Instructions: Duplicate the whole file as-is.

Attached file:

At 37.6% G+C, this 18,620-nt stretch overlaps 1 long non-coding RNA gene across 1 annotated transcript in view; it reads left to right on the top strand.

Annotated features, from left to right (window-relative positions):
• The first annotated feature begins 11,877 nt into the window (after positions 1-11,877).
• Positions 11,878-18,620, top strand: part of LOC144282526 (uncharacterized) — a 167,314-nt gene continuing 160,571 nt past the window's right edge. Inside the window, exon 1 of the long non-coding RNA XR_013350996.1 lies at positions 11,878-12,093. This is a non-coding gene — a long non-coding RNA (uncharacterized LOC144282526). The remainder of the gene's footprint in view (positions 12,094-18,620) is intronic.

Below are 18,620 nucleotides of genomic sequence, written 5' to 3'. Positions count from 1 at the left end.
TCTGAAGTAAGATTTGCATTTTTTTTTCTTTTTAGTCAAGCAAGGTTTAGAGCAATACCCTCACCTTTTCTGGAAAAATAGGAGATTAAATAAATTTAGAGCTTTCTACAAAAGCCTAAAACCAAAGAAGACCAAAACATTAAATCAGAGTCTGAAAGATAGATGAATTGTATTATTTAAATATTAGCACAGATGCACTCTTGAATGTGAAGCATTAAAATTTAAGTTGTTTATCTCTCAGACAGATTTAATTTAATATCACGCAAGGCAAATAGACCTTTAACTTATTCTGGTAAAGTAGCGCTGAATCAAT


At 37.6% G+C, this 18,620-nt stretch overlaps 1 long non-coding RNA gene across 1 annotated transcript in view; it reads left to right on the top strand.

Annotated features, from left to right (window-relative positions):
• The first annotated feature begins 11,877 nt into the window (after positions 1-11,877).
• Positions 11,878-18,620, top strand: part of LOC144282526 (uncharacterized) — a 167,314-nt gene continuing 160,571 nt past the window's right edge. Inside the window, exon 1 of the long non-coding RNA XR_013350996.1 lies at positions 11,878-12,093. This is a non-coding gene — a long non-coding RNA (uncharacterized LOC144282526). The remainder of the gene's footprint in view (positions 12,094-18,620) is intronic.

Below are 18,620 nucleotides of genomic sequence, written 5' to 3'. Positions count from 1 at the left end.
TCTGAAGTAAGATTTGCATTTTTTTTTCTTTTTAGTCAAGCAAGGTTTAGAGCAATACCCTCACCTTTTCTGGAAAAATAGGAGATTAAATAAATTTAGAGCTTTCTACAAAAGCCTAAAACCAAAGAAGACCAAAACATTAAATCAGAGTCTGAAAGATAGATGAATTGTATTATTTAAATATTAGCACAGATGCACTCTTGAATGTGAAGCATTAAAATTTAAGTTGTTTATCTCTCAGACAGATTTAATTTAATATCACGCAAGGCAAATAGACCTTTAACTTATTCTGGTAAAGTAGCGCTGAATCAAT